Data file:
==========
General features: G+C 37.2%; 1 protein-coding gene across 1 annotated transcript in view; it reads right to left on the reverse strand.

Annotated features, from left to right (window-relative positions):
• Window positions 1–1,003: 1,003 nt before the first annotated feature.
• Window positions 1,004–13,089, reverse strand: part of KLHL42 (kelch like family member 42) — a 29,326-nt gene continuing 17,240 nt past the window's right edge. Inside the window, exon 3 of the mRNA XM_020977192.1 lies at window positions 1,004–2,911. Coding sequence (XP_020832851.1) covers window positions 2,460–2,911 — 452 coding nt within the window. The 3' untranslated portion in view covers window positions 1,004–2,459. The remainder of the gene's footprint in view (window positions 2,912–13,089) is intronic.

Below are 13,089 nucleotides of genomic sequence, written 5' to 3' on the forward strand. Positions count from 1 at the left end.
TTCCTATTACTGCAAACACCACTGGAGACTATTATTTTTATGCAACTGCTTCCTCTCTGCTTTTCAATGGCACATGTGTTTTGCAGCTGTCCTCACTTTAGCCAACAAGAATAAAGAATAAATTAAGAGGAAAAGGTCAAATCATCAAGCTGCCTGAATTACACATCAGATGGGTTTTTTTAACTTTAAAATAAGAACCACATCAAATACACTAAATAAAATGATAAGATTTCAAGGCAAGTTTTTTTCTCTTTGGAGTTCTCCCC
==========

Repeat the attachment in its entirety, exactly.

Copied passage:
General features: G+C 37.2%; 1 protein-coding gene across 1 annotated transcript in view; it reads right to left on the reverse strand.

Annotated features, from left to right (window-relative positions):
• Window positions 1–1,003: 1,003 nt before the first annotated feature.
• Window positions 1,004–13,089, reverse strand: part of KLHL42 (kelch like family member 42) — a 29,326-nt gene continuing 17,240 nt past the window's right edge. Inside the window, exon 3 of the mRNA XM_020977192.1 lies at window positions 1,004–2,911. Coding sequence (XP_020832851.1) covers window positions 2,460–2,911 — 452 coding nt within the window. The 3' untranslated portion in view covers window positions 1,004–2,459. The remainder of the gene's footprint in view (window positions 2,912–13,089) is intronic.

Below are 13,089 nucleotides of genomic sequence, written 5' to 3' on the forward strand. Positions count from 1 at the left end.
TTCCTATTACTGCAAACACCACTGGAGACTATTATTTTTATGCAACTGCTTCCTCTCTGCTTTTCAATGGCACATGTGTTTTGCAGCTGTCCTCACTTTAGCCAACAAGAATAAAGAATAAATTAAGAGGAAAAGGTCAAATCATCAAGCTGCCTGAATTACACATCAGATGGGTTTTTTTAACTTTAAAATAAGAACCACATCAAATACACTAAATAAAATGATAAGATTTCAAGGCAAGTTTTTTTCTCTTTGGAGTTCTCCCC